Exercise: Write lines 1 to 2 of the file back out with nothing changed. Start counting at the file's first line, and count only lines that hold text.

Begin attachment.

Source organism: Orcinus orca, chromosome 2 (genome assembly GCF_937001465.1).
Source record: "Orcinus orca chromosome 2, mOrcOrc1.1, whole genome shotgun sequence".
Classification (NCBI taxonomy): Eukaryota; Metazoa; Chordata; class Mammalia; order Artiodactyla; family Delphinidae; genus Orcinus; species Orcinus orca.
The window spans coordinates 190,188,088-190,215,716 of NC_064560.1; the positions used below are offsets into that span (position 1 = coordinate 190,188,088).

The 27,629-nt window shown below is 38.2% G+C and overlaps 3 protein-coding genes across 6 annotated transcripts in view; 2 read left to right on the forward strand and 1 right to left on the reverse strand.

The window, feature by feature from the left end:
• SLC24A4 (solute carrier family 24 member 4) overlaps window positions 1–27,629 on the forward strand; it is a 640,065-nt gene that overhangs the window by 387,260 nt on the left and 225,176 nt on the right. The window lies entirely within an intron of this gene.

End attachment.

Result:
Source organism: Orcinus orca, chromosome 2 (genome assembly GCF_937001465.1).
Source record: "Orcinus orca chromosome 2, mOrcOrc1.1, whole genome shotgun sequence".